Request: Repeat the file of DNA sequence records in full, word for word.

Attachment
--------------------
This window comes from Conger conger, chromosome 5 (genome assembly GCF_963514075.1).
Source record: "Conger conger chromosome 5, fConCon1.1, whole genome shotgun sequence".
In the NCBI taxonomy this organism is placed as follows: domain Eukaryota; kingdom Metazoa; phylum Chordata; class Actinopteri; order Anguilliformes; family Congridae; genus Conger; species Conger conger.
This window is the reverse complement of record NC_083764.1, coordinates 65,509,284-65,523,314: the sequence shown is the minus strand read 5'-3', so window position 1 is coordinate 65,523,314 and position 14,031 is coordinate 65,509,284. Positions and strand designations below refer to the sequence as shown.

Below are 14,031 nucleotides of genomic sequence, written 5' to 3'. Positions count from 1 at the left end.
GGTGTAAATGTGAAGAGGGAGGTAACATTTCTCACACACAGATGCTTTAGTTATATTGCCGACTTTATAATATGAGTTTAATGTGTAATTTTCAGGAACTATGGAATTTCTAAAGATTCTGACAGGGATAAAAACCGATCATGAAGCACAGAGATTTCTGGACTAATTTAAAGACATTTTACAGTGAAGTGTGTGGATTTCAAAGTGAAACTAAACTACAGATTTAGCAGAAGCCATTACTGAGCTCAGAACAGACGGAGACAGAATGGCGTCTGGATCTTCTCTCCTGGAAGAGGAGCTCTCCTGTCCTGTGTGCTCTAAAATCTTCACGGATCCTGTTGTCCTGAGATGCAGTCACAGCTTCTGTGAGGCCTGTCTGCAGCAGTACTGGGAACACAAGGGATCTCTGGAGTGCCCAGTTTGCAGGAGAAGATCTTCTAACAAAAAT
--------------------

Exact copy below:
This window comes from Conger conger, chromosome 5 (genome assembly GCF_963514075.1).
Source record: "Conger conger chromosome 5, fConCon1.1, whole genome shotgun sequence".
In the NCBI taxonomy this organism is placed as follows: domain Eukaryota; kingdom Metazoa; phylum Chordata; class Actinopteri; order Anguilliformes; family Congridae; genus Conger; species Conger conger.
This window is the reverse complement of record NC_083764.1, coordinates 65,509,284-65,523,314: the sequence shown is the minus strand read 5'-3', so window position 1 is coordinate 65,523,314 and position 14,031 is coordinate 65,509,284. Positions and strand designations below refer to the sequence as shown.

Below are 14,031 nucleotides of genomic sequence, written 5' to 3'. Positions count from 1 at the left end.
GGTGTAAATGTGAAGAGGGAGGTAACATTTCTCACACACAGATGCTTTAGTTATATTGCCGACTTTATAATATGAGTTTAATGTGTAATTTTCAGGAACTATGGAATTTCTAAAGATTCTGACAGGGATAAAAACCGATCATGAAGCACAGAGATTTCTGGACTAATTTAAAGACATTTTACAGTGAAGTGTGTGGATTTCAAAGTGAAACTAAACTACAGATTTAGCAGAAGCCATTACTGAGCTCAGAACAGACGGAGACAGAATGGCGTCTGGATCTTCTCTCCTGGAAGAGGAGCTCTCCTGTCCTGTGTGCTCTAAAATCTTCACGGATCCTGTTGTCCTGAGATGCAGTCACAGCTTCTGTGAGGCCTGTCTGCAGCAGTACTGGGAACACAAGGGATCTCTGGAGTGCCCAGTTTGCAGGAGAAGATCTTCTAACAAAAAT